Transcription factor Otx1 (IPR003026)

Short name: Otx1_TF

Overlapping homologous superfamilies


Family relationships


Otx proteins constitute a class of vertebrate homeodomain-containing transcription factors that have been shown to be essential for anterior head formation, including brain morphogenesis. They are orthologous to the product of the Drosophila head gap gene, orthodenticle (Otd), and appear to play similar roles in both, since the developmental abnormalities caused by disruption of these transcription factors in one, can be recovered by substitution of the factor(s) from the other. Such studies have provided strong evidence that there exists a conserved genetic programme for insect and mammalian brain development, which presumably arose in a more primitive common ancestor [PMID: 10199636, PMID: 10440864].

Two vertebrate orthodenticle-related transcription factors have been indentified, Otx1 and Otx2, which have sizes of 355 and 289 residues respectively. They contain a bicoid-like homeodomain, which features a conserved lysine residue at position 9 of the DNA recognition helix, which is thought to confer high-affinity binding to TAATCC/T elements on DNA [PMID: 10375352]. Otd-like transcription factors have also been found in zebrafish and certain lamprey species. Studies of mice lacking Otx1 (due to targeted gene disruption) have shed light on its role in development, such mice showing impaired corticogenesis and sense organ development. Phenotypic abnormalities noted in the cerebral cortices include reduced cell proliferation and total cell number, together with disruption of the formation of the normally well-ordered cortical cell layers, which are characteristic of these structures. Abnormalities are also observed in the eye and inner ear.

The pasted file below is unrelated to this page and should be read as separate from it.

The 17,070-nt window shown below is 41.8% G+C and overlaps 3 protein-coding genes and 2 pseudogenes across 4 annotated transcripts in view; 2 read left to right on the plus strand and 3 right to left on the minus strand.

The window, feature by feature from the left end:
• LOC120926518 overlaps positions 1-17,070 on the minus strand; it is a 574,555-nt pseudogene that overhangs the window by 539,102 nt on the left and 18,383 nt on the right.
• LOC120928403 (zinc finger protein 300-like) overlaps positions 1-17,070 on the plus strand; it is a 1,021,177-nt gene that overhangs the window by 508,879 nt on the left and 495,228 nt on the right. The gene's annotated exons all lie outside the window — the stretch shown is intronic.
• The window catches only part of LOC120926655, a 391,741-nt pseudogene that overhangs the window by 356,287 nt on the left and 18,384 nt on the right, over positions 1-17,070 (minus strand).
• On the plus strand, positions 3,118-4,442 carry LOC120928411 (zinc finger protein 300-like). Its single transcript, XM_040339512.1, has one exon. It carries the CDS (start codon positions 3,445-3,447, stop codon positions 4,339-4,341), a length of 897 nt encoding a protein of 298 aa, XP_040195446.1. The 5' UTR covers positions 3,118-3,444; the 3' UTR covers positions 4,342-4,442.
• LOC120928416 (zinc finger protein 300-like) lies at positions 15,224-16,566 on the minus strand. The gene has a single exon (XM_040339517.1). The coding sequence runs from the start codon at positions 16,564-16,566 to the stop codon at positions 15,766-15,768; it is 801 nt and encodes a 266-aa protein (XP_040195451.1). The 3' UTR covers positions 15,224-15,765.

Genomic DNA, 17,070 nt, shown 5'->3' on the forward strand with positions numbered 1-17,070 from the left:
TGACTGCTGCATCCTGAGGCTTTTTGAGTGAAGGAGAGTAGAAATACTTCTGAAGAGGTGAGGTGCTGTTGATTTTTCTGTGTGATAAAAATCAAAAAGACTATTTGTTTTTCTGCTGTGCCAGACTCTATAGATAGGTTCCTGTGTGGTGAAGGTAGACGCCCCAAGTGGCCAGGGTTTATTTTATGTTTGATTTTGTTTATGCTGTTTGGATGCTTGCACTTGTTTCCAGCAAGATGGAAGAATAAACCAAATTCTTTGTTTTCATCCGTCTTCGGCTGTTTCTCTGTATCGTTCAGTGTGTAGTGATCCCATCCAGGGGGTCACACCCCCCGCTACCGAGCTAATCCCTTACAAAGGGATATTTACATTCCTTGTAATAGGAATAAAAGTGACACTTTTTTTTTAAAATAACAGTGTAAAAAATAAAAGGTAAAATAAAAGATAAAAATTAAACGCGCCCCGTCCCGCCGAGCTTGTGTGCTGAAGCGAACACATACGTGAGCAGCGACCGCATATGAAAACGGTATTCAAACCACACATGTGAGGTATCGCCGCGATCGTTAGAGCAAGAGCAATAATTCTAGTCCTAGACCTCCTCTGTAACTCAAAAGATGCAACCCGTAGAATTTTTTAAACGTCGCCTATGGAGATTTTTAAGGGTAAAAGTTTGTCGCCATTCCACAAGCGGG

GO terms

Biological Process

GO:0007275 multicellular organism development

Molecular Function

GO:0003700 DNA-binding transcription factor activity

Cellular Component

GO:0005634 nucleus

Contributing signatures

Signatures from InterPro member databases are used to construct an entry.